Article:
Yesterday, RCMP moved in and arrested 14 people, on the grounds that the RCMP were enforcing a B.C. Supreme Court injunction to clear the way for construction of the pipeline.

The land protectors say this is a violation of the United Nations Declaration on the Rights of Indigenous Peoples (UNDRIP) and of Wet’suwet’en law.

It signifies that Canada and Canadians are putting corporate profits and environmental degradation before Indigenous rights and any hope of a better relationship with sovereign Indigenous nations.

The Ottawa action will start at noon at the Parliament Hill front gate.

#timeisnow #Wetsuwetenstrong

 

 

Vote for a Sustainable Ottawa on October 22 2018

What’s the most important thing you can do for the environment on Monday, October 22? Vote.

Our municipal government is responsible for many of the systems that affect our ecological footprint as citizens and determine the city’s environmental health.

The people we elect need to lead the creation of sustainable, equitable and safe systems in many areas: planning and management of our built urban and rural environment (including development, infill, and affordable housing); action on climate change (including renewable energy); protection of our environment (including greenspace, trees, flora and fauna, water sources and quality); transportation (prioritizing pedestrians, cyclists and public transit users); a strong local food system; and waste and recycling. They need to prioritize these in funding decisions. They need to value and support community engagement, local action, and accountability to residents as essential dimensions of our city’s governance. They need to work toward a different and better relationship with the Indigenous peoples on whose land we have built this city.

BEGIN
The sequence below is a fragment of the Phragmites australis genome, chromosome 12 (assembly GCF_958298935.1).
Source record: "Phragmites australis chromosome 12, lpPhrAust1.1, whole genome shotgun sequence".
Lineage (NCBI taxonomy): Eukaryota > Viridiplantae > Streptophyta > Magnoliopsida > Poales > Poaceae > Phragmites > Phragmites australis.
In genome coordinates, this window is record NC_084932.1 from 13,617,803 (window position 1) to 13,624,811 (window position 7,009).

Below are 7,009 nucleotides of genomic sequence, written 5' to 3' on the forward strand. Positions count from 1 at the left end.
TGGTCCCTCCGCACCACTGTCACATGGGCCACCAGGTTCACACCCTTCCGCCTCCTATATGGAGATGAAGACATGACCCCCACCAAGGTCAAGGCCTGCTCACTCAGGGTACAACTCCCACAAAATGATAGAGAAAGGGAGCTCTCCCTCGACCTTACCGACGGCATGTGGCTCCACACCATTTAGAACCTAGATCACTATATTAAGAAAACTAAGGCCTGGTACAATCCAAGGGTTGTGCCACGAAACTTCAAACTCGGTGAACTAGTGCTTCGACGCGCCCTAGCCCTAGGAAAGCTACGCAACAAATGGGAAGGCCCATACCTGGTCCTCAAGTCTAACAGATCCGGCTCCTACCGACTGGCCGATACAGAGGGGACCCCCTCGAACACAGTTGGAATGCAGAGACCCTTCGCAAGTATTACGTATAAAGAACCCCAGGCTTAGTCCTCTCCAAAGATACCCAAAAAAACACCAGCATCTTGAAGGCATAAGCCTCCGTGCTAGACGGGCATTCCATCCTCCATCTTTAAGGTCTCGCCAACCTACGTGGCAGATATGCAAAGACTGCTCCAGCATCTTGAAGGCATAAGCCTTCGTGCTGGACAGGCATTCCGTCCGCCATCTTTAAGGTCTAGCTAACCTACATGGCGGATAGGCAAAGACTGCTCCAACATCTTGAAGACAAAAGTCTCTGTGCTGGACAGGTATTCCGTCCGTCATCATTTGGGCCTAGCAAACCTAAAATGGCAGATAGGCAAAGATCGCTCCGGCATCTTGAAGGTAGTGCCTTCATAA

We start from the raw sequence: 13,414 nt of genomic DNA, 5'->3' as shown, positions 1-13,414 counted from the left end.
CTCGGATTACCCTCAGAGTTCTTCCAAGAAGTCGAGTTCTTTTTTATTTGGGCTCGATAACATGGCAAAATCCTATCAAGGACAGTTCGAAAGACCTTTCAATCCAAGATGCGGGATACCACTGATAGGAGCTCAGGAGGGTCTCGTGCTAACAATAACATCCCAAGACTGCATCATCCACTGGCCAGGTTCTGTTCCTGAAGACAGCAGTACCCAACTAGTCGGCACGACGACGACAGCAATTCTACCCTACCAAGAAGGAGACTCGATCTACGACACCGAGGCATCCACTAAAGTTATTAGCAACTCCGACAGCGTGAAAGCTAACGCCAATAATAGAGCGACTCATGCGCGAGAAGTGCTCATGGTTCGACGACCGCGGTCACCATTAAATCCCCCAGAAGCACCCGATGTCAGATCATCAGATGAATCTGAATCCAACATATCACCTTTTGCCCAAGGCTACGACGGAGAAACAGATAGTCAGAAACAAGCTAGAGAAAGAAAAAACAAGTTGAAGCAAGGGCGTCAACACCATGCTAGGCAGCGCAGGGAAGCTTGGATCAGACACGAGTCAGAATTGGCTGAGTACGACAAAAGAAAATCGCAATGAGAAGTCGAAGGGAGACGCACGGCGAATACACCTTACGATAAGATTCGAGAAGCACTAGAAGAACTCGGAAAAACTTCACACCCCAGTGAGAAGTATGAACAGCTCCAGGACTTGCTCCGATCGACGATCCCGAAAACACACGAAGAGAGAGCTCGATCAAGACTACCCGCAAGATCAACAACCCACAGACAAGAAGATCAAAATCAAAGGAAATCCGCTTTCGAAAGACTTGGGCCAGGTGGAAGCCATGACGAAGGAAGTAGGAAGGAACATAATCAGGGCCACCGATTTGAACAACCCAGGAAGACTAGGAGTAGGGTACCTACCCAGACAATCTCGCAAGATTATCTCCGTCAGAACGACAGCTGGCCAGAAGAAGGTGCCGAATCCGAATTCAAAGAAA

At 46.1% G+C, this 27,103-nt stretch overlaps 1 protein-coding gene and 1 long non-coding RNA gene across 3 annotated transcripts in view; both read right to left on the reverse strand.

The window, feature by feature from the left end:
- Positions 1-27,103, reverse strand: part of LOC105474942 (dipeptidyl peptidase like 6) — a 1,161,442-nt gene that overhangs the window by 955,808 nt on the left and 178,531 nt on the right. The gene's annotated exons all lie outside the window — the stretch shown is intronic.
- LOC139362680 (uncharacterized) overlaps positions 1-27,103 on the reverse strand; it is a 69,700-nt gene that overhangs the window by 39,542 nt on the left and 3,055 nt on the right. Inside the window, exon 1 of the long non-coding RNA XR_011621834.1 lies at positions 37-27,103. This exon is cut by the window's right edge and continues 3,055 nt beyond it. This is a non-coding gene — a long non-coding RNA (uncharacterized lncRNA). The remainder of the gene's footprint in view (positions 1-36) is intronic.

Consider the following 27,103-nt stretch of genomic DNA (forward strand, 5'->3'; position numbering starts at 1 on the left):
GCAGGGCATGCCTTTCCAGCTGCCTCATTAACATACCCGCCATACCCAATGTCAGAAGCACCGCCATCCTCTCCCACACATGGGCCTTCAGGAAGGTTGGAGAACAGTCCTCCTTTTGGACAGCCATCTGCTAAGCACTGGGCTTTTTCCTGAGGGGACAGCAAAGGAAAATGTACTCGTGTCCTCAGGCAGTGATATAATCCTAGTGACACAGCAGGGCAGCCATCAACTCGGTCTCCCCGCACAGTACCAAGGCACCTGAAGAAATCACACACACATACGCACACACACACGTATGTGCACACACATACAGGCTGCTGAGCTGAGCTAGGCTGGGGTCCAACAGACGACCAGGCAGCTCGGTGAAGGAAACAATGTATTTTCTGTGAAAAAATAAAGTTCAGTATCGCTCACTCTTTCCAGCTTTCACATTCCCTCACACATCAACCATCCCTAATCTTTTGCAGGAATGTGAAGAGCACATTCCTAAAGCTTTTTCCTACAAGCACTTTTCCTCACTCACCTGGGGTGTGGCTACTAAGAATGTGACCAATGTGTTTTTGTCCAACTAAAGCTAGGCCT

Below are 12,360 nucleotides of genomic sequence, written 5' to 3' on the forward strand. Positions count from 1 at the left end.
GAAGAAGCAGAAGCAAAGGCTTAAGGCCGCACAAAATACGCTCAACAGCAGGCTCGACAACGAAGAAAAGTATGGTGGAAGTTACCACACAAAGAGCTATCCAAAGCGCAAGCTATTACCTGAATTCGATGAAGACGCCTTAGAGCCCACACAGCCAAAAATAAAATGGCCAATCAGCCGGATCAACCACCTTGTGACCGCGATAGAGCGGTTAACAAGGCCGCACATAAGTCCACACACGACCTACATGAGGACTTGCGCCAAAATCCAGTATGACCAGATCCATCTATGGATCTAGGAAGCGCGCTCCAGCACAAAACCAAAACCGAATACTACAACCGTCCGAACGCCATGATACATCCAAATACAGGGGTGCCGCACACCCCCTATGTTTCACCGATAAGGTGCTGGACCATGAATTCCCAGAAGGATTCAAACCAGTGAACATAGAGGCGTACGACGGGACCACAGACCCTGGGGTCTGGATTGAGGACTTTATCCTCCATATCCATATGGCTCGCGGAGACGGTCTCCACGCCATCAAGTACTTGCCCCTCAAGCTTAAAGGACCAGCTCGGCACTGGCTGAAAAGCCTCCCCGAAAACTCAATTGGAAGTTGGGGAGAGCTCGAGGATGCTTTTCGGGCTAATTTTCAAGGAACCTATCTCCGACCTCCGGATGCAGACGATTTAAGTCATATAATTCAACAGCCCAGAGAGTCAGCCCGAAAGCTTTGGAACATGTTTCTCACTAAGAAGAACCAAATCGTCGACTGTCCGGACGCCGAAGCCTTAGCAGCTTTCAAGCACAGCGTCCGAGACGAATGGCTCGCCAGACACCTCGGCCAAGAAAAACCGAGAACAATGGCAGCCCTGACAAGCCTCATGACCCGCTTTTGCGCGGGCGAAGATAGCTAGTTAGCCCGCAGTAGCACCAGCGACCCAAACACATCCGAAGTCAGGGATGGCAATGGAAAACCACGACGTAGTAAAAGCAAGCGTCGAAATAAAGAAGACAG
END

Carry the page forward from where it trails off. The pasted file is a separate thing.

Some of the candidates for mayor and councillor have clear platforms on these issues (some may have even written the book on them). Others have positions or track records that indicate that these are not among their priorities.

If you need more information on the candidates for mayor, city councillors and school trustees before you vote:

  • Ecology Ottawa has done a survey of all candidates about their positions on local environmental issues.
  • The Greenspace Alliance of Canada’s Capital has posted the results of a survey of municipal candidates on environmental issues.